All About Conscious Discipline
Created by Dr. Becky Bailey
Conscious Discipline is an emotional intelligence program where children learn to express their emotions, resolve problems with words, and work with others. It was developed by Dr. Becky Bailey, an author and early childhood educator. It is designed to create an environment where the motivation to behave comes from the nature of the relationships a child has with others.
The best way to discipline a child is something all parents think about. What is the best way to show your child the correct way to behave, without ordering them around? How can you
teach your child to behave properly because they know it’s right?
Benefits of Conscious Discipline
One of the main messages of Conscious Discipline is that when people feel loved and valued, cooperation flourishes. Whether it’s used in a classroom or home environment, the goal is to help your child connect with those around them and develop caring relationships. Instead of using punishment and rewards, Conscious Discipline encourages problem-solving, cooperation, and acceptance.
In doing this, your child can learn how to problem-solve, become more accountable for their own behavior, and gain self-control.
How to use Conscious Discipline at home
Because Conscious Discipline is focused on creating strong relationships, parents and caregivers can participate as well. Here are some ways you can use Conscious Discipline at home:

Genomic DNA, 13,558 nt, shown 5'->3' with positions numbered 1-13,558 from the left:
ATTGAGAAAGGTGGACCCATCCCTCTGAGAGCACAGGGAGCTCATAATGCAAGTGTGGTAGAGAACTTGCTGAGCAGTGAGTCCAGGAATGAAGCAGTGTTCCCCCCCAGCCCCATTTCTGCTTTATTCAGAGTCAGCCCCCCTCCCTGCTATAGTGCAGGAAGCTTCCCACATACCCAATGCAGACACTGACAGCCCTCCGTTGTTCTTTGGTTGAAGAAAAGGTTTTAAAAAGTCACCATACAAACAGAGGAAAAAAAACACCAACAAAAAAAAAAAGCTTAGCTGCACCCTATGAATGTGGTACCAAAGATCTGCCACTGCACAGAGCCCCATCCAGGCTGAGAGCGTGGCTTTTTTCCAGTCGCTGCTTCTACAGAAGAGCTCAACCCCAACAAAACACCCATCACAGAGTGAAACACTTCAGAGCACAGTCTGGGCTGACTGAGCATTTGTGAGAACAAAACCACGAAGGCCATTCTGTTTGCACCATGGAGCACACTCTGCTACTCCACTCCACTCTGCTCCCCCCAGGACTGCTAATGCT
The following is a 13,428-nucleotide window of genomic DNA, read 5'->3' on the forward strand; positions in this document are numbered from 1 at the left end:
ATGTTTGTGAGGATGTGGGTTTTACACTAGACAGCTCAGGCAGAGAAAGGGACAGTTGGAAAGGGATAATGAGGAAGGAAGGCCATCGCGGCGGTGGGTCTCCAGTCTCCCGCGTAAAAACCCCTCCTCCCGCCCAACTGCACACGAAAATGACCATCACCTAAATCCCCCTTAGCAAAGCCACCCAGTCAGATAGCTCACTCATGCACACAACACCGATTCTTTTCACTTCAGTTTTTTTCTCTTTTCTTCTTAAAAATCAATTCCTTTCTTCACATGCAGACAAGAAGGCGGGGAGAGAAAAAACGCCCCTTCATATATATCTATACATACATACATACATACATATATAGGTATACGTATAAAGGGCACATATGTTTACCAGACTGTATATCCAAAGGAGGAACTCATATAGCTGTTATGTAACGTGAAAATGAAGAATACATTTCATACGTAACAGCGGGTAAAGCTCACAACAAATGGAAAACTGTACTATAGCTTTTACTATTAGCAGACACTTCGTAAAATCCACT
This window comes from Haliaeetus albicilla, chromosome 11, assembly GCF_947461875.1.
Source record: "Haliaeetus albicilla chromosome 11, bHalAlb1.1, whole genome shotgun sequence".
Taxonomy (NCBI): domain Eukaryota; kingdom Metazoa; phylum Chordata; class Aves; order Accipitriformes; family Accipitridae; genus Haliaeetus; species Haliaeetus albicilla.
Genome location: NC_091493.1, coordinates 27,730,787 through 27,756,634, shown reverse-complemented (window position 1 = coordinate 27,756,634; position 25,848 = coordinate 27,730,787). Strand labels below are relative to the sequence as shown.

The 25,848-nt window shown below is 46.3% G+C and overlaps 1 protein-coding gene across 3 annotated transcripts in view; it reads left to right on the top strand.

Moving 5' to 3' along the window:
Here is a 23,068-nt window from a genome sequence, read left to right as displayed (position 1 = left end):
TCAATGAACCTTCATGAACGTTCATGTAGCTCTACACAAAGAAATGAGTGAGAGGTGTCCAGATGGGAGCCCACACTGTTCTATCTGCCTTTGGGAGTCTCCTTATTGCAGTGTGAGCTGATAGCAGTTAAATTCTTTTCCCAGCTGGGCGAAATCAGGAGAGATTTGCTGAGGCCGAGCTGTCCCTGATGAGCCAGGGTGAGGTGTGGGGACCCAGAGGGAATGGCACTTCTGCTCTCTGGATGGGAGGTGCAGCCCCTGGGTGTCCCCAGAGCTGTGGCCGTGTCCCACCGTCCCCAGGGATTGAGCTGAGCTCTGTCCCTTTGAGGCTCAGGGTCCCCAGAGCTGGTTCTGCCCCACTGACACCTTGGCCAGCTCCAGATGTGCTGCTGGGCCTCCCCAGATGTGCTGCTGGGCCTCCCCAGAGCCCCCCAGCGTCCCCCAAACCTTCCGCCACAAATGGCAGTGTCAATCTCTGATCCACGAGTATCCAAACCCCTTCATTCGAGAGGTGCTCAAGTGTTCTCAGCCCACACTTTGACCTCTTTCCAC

See the situation from your child’s perspective. Being able to see an event through your child’s eyes can help you to respond appropriately and can help inform the way you deal with the situation.
Offer closed-end choices. Letting your child participate in the decision-making process can help them feel a sense of control and practice collaborative problem-solving. However, a limited amount of choice is easier for a young child to handle. so, for example, you can say, “Do you want to brush your teeth first, or put on your pajamas?”
Set rules beforehand. When your child knows what to expect, they can feel secure, and you have a shared frame of reference. So, for example, when getting ready to run errands, you can say, “I won’t be buying any candy today, but you can bring a snack from home. Would you like crackers or fruit?”
Plan ahead to avoid difficult situations. Thinking about possible scenarios can help you prepare or avoid difficult circumstances altogether. So, for example, you may realize that your trip to visit family will mean your child will have a later than usual bedtime, as a result this could make them more prone to tantrums.
Remain calm. Though keeping calm can seem difficult at times, it is an important thing to practice. As a result, you are less likely to lose your temper, likewise you might give in and break the rules you set for your child. Model proper behavior and emotional control for your child as often as you can.
Conscious Discipline aims to help children express their feelings, regulate emotions, problem-solve through an issue, and create strong connections with others. In this way, your child can learn appropriate behaviors based on their relationships and understand what is expected of them.
Dr. Becky Bailey explains her theory of Conscious Discipline click here to watch the video!
Want to learn more about Dr. Becky Baily, founder of Conscious Discipline? Click here